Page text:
A Millennial’s Guide to Packing an Emergency Go-Bag
10 essential items for an effective emergency pack
Photo by Patrick Hendry on Unsplash
This is a guest post by Sarah R., an energy & environment professional based in Washington, D.C. For more on these topics, please follow her on Twitter!
When I moved to Washington, DC a few years ago, I immediately realized that I lived in a global city. Not just the U.S. capital, but the center of American politics, policy and foreign influence. I had moved from Houston, a city that subsequently experienced record-breaking flooding over three consecutive years.
The unique risks of living in these cities crystalized the need to be prepared for emergencies. No matter where you live, the modern world faces more frequent natural disasters, increasing security concerns, and heightened political uncertainty. To prepare for these challenges, it’s important to have a go-bag ready and packed with essential gear. If the time comes that you need it, you can grab it and “go” without delay.
When selecting gear, remember the 3 survival “rules of three”: A person can survive three hours without shelter in extreme conditions, three days without water, and three weeks without food.
You may not have all of these go-bag essentials on hand. But don’t let that stop you from being prepared. Start organizing what you have and add the rest to your next online order!
Start with a sturdy, field-tested backpack (or pull out that used one in the back of your closet) and include the following items:
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Being able to collect and filter water is a crucial part of any emergency kit. Make sure you pack at least one metal bottle and a couple lightweight collapsible bottles. You will also want to pack some water purification tablets. You may only have access to untreated water, so being able to purify your drinking water is key.
Pro tip: add a personal water filter as a bonus item. It’s a lightweight option that can filter out most microbes.
It’s important to have a supply of food, even if it only lasts you a couple days. Pack lightweight canned foods with long shelf lives, like sardines, tuna and beans. Make sure you choose options with the easy-open tab. Snack bars are also a good option. You’ll want to occasionally check the expiration dates, eating foods that are close to expiring and replenishing with fresher versions.
Pro tip: you can step it up by packing a few meals ready-to-eat (MREs) or emergency rations that come with extended expiration dates.
3. Clothes (and eyeglasses)
A spare set of clothes is a must in any go bag. It’s good to have a set of undergarments, pants, shirt, sweater, socks and tennis shoes. If you wear glasses, put a back-up pair in your go-bag.
Pro tip: Every time you’re cleaning out your closet, consider whether an item would be a good addition to your go-bag. I call this the Marie Kondo-plus. Tennis shoes worn out and ready to be tossed? Wrap them in a plastic bag and put them in your pack.
4. First aid kit
A good basic kit includes hand sanitizer, latex gloves, gauze bandages, a tourniquet, and an assortment of medications (ibuprofen, diphenhydramine, ranitidine, oral rehydration salts, and topical antibiotic ointment). If you take any prescription medications, you may want to include a few doses in your bag. Here’s a good pre-made option (link).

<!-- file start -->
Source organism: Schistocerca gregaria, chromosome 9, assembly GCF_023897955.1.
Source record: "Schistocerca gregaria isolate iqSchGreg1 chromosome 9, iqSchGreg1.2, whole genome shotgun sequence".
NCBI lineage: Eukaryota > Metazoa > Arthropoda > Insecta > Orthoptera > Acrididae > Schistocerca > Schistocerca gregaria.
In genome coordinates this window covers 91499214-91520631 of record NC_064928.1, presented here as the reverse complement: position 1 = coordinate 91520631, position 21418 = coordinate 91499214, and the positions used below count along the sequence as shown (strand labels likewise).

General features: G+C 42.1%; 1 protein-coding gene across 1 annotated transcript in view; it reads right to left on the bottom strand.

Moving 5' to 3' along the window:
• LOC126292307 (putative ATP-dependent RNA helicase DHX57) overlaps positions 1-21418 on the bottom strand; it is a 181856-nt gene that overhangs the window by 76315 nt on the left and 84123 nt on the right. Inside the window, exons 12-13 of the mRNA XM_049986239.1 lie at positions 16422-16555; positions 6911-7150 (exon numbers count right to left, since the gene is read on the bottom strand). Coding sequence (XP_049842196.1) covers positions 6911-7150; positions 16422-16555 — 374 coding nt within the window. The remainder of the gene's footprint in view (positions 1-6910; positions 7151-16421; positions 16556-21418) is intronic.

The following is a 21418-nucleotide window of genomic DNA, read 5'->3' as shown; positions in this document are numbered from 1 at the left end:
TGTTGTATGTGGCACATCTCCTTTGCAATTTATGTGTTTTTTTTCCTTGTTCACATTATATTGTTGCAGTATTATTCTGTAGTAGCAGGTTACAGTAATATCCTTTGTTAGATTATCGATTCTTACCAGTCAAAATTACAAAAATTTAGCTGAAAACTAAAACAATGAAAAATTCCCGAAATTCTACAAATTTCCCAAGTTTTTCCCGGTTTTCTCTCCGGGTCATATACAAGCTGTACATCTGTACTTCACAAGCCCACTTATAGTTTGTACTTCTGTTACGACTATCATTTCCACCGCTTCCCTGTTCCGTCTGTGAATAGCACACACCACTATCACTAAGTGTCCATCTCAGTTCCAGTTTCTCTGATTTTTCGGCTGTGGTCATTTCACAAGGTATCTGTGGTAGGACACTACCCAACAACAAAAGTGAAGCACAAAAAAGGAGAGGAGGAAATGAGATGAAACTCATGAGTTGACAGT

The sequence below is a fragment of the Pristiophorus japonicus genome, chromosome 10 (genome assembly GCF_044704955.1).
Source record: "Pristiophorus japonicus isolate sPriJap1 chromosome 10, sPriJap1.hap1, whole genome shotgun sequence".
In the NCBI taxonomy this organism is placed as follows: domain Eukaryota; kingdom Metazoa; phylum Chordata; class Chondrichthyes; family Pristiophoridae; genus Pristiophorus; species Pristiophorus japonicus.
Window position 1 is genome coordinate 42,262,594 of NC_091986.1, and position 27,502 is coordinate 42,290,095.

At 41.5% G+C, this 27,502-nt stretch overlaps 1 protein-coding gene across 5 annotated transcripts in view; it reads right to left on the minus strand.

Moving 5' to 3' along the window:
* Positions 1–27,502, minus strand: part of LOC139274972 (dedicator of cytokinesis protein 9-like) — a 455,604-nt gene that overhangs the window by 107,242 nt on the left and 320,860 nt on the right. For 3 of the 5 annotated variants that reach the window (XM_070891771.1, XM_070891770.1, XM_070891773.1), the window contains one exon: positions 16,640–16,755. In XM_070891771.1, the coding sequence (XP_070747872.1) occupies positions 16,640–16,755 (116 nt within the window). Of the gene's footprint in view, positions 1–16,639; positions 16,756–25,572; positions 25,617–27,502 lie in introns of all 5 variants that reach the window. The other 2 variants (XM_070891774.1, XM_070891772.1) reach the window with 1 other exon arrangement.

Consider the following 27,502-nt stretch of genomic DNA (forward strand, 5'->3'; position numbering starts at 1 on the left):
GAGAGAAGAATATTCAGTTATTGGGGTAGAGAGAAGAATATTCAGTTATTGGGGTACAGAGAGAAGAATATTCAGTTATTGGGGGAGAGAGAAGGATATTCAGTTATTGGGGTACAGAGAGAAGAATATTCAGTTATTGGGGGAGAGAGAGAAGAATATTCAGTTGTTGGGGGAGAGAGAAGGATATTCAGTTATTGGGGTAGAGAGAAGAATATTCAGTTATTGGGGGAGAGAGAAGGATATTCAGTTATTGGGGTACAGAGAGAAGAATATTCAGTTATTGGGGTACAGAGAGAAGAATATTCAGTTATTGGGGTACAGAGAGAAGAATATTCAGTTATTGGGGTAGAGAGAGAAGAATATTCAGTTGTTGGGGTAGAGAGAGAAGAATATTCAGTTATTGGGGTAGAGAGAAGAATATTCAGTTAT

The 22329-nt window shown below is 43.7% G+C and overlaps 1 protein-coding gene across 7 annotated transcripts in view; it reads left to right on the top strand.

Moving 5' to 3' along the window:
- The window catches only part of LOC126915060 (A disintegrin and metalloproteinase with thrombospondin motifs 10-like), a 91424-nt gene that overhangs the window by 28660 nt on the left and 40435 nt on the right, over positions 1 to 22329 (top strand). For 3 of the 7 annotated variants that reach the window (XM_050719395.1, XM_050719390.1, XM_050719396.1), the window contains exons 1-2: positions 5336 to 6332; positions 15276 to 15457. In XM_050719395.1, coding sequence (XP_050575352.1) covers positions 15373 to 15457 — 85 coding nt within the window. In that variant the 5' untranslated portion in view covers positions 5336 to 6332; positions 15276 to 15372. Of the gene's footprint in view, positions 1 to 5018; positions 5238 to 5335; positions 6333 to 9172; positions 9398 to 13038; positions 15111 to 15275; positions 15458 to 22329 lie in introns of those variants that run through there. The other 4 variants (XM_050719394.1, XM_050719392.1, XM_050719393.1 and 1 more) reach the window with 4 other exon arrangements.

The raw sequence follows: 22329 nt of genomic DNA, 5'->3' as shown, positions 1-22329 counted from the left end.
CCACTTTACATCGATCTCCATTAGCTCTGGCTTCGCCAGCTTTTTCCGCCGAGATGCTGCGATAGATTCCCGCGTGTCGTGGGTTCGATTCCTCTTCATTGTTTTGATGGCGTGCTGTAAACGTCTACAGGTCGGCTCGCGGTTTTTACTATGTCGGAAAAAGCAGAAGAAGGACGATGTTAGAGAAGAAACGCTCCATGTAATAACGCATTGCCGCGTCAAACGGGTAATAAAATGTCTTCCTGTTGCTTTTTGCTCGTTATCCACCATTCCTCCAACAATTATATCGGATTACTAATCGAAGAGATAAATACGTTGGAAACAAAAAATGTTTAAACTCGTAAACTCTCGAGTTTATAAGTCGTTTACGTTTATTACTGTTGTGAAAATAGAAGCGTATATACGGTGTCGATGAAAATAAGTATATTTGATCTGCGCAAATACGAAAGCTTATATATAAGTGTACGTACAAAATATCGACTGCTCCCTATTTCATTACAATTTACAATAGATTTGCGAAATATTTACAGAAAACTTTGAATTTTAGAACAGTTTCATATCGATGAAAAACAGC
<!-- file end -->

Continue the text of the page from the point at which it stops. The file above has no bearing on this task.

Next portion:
5. Maps and compass
In an emergency, cellular signal may be disrupted and apps that rely on internet or WiFi will not function. Prepare ahead by packing small foldable maps of your state or region in your go-bag. Rand McNally makes a reliable option that folds down nicely.
Pro tip: Download maps.me on your phone or device. It is an app that allows access to pre-downloaded maps without Wi-Fi or cellular data. They have maps for just about every state and large metropolitan area in the United States, as well as a long list of country maps that are also useful when traveling abroad.
6. Emergency radio
Choose an option that picks up the NOAA weather radio frequencies. A standard AM/FM radio does not have the ability to pick up those frequencies. My favorite version is a solar, hand-crank radio that doubles as a flashlight. It also has a power bank with a USB port for charging your mobile devices. Here’s another solid option.
Night visibility is essential in emergencies. Make sure your go-bag is stocked with a flashlight or two and include a few sets of spare batteries.
Pro tip: in addition to a reliable option, you can pack the cheap, giveaway flashlights from events and conferences in your go-bag. It’s a great way to put these to use as back-ups in emergency situations.
8. Solar charger
For most millennials, a cell phone is our life line. Pack a solar phone charger to make sure you have access to communications, maps and other essential functions.
9. Survival blanket
Be prepared to evacuate during harsh weather conditions. A space blanket is a lightweight, portable and effective solution for retaining body heat in cold conditions. It can also double as an emergency shelter and a signaling aid. Here and here are some good options.
No survival kit is complete without a sturdy, fixed-blade knife with at least a six-inch blade.
You may go a step further by including copies of important documents and photos of family members. You can also include the following items: batteries, lighter/matches, whistle, paracord, disposable respirator mask, and duct tape.
If you have kids or pets, you may need to account for their needs in your pack. The most important first step, however, is getting together items you already own and starting your go-bag. Most of the other items can be ordered online or purchased in a single afternoon outing.
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